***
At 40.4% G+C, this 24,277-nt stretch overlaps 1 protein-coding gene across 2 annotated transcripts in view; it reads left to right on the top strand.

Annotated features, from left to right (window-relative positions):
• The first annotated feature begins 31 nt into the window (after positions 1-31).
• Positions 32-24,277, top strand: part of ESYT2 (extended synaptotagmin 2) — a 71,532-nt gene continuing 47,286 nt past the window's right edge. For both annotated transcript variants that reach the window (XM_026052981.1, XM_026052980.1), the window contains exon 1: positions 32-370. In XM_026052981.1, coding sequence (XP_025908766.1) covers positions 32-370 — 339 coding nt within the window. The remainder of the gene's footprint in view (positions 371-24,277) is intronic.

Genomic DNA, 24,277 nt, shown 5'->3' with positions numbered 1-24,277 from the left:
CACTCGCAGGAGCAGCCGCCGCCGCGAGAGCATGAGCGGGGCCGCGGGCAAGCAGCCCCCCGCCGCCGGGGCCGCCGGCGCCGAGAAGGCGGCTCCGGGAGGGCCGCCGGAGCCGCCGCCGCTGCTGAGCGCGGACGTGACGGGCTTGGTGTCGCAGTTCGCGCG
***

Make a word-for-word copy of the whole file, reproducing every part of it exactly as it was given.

At 40.4% G+C, this 24,277-nt stretch overlaps 1 protein-coding gene across 2 annotated transcripts in view; it reads left to right on the top strand.

Annotated features, from left to right (window-relative positions):
• The first annotated feature begins 31 nt into the window (after positions 1-31).
• Positions 32-24,277, top strand: part of ESYT2 (extended synaptotagmin 2) — a 71,532-nt gene continuing 47,286 nt past the window's right edge. For both annotated transcript variants that reach the window (XM_026052981.1, XM_026052980.1), the window contains exon 1: positions 32-370. In XM_026052981.1, coding sequence (XP_025908766.1) covers positions 32-370 — 339 coding nt within the window. The remainder of the gene's footprint in view (positions 371-24,277) is intronic.

Genomic DNA, 24,277 nt, shown 5'->3' with positions numbered 1-24,277 from the left:
CACTCGCAGGAGCAGCCGCCGCCGCGAGAGCATGAGCGGGGCCGCGGGCAAGCAGCCCCCCGCCGCCGGGGCCGCCGGCGCCGAGAAGGCGGCTCCGGGAGGGCCGCCGGAGCCGCCGCCGCTGCTGAGCGCGGACGTGACGGGCTTGGTGTCGCAGTTCGCGCG